The zany quarter-of-a-trillionaire Elon Musk has purchased Twitter for $44 billion. The prospect of Musk’s hostile takeover of the social networking site has spawned visions of doom and the end of democracy from politicians and opinion journalists on the left and praise from the same types of people on the right. According to reports by tech journalists, rank-and-file Twitter employees are not taking the takeover well. I guess working for the meme man is going to cut into their anticapitalist cred at the next DSA meeting differently than working for a publically traded company where the controlling shareholders were investment banks.
Musk sees Twitter as a virtual version of the Hyde Park Speakers Corner. A place where everyone can share their views and nobody is removed as long as they do not say anything illegal. This is a noble and laudable goal. There is a key problem, it is completely incompatible with running a website.
Discussion forums need a gardener
In his seminal 2009 essay “Well-Kept Gardens Die By Pacifism”, Eliezer Yudkowsky outlines what every person who has ever participated in a subreddit, chatroom, or message board knows: unmoderated forums do not work in the long run. When a place starts out, informal social control works to keep the peace. As the forum grows, those methods stop working. Someone comes who is only there to cause mischief and strife. If the community does not show the troll the door, more trolls will come and the people who made the website interesting will move on to greener pastures. People need to think an online space is fun to spend time there.
When you strike out to have a laissez-faire moderation policy, you are thinking of a tiny number of decisions that you have heard of and have discussed. Donald Trump’s Twitter account sucked up attention and commentary, but cases like it do not occupy more than a ten-thousandth of one percent of the time of Twitter Trust and Safety. While I have never talked with the Trust and Safety team at Twitter, I have a general idea of what issues they face due to my time as an Administrator, Functionary, and Arbitrator on the English Wikipedia. Most of their time is probably wrapped up in dealing with spam and harassment.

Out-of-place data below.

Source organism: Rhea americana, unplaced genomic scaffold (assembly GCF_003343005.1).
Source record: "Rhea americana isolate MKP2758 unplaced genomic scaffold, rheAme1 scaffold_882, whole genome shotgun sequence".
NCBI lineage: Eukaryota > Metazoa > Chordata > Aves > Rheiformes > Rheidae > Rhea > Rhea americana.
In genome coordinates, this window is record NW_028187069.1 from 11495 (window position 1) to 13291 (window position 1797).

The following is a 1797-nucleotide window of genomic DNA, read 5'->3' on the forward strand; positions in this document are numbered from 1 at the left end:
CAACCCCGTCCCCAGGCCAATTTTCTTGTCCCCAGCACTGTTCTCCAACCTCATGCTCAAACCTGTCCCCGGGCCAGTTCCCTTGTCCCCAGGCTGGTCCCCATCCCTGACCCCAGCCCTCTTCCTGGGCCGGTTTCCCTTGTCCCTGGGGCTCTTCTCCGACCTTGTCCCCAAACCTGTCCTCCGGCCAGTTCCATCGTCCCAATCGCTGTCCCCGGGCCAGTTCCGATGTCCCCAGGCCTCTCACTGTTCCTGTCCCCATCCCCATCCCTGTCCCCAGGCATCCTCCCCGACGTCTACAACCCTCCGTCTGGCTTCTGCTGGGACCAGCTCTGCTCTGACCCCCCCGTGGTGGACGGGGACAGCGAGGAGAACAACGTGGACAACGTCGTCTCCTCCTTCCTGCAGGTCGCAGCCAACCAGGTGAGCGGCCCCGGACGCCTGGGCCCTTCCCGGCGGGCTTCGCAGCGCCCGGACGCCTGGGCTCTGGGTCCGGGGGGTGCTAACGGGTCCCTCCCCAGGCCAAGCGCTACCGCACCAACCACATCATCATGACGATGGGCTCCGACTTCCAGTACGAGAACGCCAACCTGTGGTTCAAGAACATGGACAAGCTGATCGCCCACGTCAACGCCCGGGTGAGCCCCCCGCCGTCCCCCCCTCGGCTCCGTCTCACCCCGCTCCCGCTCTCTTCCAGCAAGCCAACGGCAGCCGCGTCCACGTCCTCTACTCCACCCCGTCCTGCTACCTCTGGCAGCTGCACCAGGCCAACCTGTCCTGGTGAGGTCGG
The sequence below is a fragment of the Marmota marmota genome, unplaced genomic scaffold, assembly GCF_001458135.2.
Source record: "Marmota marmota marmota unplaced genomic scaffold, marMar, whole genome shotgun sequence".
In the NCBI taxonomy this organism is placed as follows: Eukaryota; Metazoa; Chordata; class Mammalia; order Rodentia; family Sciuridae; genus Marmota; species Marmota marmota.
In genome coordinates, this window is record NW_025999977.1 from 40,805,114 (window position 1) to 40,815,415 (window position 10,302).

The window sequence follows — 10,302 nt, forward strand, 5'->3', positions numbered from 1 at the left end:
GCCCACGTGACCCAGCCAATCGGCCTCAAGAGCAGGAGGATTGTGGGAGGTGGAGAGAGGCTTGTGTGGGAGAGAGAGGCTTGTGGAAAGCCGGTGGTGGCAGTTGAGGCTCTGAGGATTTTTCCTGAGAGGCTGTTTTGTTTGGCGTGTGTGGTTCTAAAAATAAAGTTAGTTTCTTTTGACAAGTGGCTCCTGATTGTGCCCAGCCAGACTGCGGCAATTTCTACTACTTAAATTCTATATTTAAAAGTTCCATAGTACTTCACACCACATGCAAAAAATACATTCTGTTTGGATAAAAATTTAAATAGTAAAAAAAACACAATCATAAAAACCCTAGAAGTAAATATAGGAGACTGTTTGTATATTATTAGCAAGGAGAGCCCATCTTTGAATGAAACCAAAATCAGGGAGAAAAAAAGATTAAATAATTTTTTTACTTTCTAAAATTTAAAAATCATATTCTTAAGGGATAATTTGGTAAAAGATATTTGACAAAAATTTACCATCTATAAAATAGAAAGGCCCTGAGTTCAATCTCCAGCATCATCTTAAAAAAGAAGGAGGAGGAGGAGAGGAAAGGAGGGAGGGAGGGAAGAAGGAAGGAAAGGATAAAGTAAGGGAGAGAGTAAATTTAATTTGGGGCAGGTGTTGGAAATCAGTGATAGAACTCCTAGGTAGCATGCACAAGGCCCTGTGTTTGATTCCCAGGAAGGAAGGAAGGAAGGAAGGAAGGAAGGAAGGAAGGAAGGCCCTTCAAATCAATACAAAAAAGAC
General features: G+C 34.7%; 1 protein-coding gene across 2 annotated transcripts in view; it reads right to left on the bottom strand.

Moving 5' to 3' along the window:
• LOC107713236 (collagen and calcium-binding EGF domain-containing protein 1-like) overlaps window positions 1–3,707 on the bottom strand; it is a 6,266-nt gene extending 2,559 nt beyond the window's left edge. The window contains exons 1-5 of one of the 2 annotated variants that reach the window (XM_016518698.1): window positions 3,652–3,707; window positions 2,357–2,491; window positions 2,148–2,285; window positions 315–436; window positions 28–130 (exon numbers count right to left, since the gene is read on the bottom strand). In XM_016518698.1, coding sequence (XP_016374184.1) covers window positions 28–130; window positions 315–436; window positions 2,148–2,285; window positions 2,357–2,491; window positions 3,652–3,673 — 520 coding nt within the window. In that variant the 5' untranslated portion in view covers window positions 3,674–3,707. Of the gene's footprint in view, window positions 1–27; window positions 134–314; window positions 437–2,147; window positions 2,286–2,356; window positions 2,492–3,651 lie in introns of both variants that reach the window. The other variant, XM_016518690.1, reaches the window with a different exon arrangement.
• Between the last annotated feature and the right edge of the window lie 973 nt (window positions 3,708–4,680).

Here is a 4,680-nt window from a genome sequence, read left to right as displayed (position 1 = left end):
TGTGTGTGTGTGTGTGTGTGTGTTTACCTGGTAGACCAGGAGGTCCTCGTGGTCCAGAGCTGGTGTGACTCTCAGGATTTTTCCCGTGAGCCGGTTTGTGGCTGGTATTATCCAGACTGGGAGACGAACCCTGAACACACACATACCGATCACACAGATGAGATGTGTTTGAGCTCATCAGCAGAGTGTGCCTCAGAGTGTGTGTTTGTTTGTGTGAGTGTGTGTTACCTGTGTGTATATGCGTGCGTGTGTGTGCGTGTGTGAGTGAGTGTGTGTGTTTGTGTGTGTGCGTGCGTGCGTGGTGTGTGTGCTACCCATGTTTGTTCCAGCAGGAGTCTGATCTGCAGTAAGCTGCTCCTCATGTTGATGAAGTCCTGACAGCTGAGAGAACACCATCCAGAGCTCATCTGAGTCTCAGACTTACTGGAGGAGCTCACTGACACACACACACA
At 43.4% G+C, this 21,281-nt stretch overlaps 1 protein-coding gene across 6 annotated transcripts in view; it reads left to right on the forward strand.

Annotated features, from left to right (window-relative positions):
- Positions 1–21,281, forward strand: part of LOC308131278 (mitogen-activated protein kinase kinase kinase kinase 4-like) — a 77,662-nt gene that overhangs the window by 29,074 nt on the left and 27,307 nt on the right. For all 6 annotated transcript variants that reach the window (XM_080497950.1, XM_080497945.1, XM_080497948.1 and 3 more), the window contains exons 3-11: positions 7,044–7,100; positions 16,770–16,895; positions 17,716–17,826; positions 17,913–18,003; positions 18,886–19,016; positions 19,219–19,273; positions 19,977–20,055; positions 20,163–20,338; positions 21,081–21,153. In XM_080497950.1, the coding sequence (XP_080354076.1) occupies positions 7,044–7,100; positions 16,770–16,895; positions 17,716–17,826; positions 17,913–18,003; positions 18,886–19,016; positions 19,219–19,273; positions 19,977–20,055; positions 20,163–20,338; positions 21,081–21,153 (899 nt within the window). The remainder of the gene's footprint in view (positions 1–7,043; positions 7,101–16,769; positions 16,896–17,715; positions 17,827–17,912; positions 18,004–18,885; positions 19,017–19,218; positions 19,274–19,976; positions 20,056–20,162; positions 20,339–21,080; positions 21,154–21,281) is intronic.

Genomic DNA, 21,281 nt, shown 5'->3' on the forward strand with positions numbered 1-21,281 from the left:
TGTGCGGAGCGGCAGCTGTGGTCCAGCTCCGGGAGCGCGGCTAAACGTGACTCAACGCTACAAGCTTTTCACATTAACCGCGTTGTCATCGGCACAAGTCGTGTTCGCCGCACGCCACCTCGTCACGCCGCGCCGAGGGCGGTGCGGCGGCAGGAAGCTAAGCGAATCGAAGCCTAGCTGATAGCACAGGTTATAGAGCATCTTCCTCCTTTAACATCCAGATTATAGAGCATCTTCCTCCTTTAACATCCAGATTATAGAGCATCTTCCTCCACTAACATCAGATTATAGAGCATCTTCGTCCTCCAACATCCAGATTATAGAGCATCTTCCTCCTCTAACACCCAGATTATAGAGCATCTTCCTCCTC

Spam and vandalism
There are whole categories of users who make a website less enjoyable. If you review the Wikipedia block log, you will see a pattern. Blocks for vandalism and spam are the most common. In a true free speech absolutist world, you will not be able to remove spam bots because they are not breaking any laws. Musk has been on the internet too long to not know this and he wants to crack down on spambots.
In addition to vandals and spammers, there is a whole category of absolutely terrible people that top-10 websites have to deal with. Most of what I have seen is covered under a firm non-disclosure agreement and a general sense that it is best to not discuss some things; however, Jeremy David Hanson was recently indicted for making rape and death threats against various people (including a sub-cabinet political appointee). I am not going to post examples of his threats due to their graphic nature; however, they are in the linked complaint.
I know Hanson as JarlaxleArtemis or Grawp. While the indictment only mentions events as far back as 2015, when the FBI interviewed him, Hanson’s antics go back to 2005. For the last 17 years, he has harassed Wikipedia users by threatening physical and sexual violence against them and their loved ones, leaked information about them, and attacked them around the internet. If you might have thought that the authorities and Hanson’s parents have been in the dark about this, you would be mistaken; they have known since 2008. This is the type of person that drives people away from your website.
The internet abhors a moderation vacuum
No matter how much Musk talks big about being a public square, Twitter can not be a public square if it does not tackle spam and harassment. Nobody is going to want to spend time at a place where they are indicated with sketchy Viagra advertisements, crypto scams, and called slurs in their replies. Even 4chan’s infamous /b/ board has more rules than “must not be illegal” to make the experience of using 4chan a positive one. The internet needs moderation. Maybe under Musk, Marjorie Taylor Greene will get her Twitter account back as a sitting member of the US House of Representatives, I strongly disagree with the common wisdom that much else will change about the moderation policies.